F. C. McINTIRE

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Coaggregation reactions between actinomycete and streptococcal cells occurred frequently when human strains of Actinomyces viscosus or A. naeslundii were mixed with human isolates of Streptococcus sanguis or S. mitis, but were infrequent with other oral actinomycetes and streptococci. Two groups of actinomycetes and four groups of streptococci were defined(More)
Lipopolysaccharide (LPS)2 from Escherichia coli K235 was treated with o-phthalic anhydride to obtain a high degree of esterification of available hydroxyl groups, leaving a free carboxyl for each hydroxyl esterified (SPLPS). Although there was no demonstrable loss of fatty acids, this conversion of LPS to a polyanionic molecule altered dramatically the(More)
Actinomyces viscosus T14V and Streptococcus sanguis 34 coaggregate by a mechanism which is not inhibited by 1 M NaCl, is dextran independent, requires calcium, is pH dependent with an optimum at pH 8.0 to 8.5, and appears to require the interaction of a protein or glycoprotein on A. viscosus with a carbohydrate on S. sanguis. The coaggregation is inhibited(More)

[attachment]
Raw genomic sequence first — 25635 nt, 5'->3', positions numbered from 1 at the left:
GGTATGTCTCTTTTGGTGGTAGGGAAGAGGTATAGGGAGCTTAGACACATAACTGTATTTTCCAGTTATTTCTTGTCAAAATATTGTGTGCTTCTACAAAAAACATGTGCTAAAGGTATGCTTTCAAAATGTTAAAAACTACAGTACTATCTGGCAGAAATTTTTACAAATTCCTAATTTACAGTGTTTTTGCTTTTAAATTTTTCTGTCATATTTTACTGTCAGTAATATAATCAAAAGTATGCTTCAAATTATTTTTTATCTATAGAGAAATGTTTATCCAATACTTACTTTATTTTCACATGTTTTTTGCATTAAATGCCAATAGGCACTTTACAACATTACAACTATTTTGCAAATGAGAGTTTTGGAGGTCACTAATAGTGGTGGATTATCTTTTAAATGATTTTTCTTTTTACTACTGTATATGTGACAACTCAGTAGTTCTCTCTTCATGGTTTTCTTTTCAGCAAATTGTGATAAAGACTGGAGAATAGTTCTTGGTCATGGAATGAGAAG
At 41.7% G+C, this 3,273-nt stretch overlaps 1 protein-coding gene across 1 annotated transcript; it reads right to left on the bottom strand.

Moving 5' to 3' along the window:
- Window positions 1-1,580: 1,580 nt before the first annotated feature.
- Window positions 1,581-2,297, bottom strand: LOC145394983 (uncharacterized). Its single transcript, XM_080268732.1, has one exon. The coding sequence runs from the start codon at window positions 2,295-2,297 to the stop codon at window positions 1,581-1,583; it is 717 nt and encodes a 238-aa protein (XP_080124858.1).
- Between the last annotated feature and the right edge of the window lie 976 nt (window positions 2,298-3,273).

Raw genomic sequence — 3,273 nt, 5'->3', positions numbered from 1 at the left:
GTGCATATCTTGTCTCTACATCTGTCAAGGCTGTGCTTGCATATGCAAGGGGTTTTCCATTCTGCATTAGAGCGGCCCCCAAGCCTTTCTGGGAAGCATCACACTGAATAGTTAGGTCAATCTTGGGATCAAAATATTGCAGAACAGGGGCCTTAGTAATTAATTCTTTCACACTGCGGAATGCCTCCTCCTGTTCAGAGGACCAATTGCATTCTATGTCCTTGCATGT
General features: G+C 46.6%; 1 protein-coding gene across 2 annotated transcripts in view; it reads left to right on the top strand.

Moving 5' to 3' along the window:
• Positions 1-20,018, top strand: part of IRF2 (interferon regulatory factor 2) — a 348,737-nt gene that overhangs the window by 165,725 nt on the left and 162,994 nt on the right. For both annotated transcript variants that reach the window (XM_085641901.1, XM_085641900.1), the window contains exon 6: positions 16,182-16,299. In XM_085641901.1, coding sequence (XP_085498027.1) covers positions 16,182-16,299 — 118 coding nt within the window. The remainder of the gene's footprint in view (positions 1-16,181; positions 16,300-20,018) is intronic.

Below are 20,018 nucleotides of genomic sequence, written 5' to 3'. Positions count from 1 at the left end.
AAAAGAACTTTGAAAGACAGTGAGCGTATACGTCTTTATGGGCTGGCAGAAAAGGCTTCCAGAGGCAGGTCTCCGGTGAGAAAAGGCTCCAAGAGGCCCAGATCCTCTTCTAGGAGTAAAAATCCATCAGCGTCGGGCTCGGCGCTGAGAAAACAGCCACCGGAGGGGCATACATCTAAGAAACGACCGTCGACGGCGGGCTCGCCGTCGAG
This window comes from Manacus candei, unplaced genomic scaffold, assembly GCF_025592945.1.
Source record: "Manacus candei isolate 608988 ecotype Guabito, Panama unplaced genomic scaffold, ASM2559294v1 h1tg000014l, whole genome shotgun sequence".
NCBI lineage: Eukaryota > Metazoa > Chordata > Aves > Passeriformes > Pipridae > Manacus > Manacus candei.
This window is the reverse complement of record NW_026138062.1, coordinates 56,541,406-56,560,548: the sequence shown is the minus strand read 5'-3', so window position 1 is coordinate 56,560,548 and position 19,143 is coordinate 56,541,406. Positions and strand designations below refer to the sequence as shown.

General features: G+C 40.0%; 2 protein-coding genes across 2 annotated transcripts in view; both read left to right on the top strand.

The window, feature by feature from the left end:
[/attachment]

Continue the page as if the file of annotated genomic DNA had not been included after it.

Coaggregation between Actinomyces viscosus T14V and Streptococcus sanguis 34 depends on interaction of a lectin on A. viscosus T14V with a cell surface carbohydrate on S. sanguis 34. This carbohydrate was isolated, and its chemical makeup was established. The carbohydrate remained attached to S. sanguis 34 cells through extraction with Triton X-100 and(More)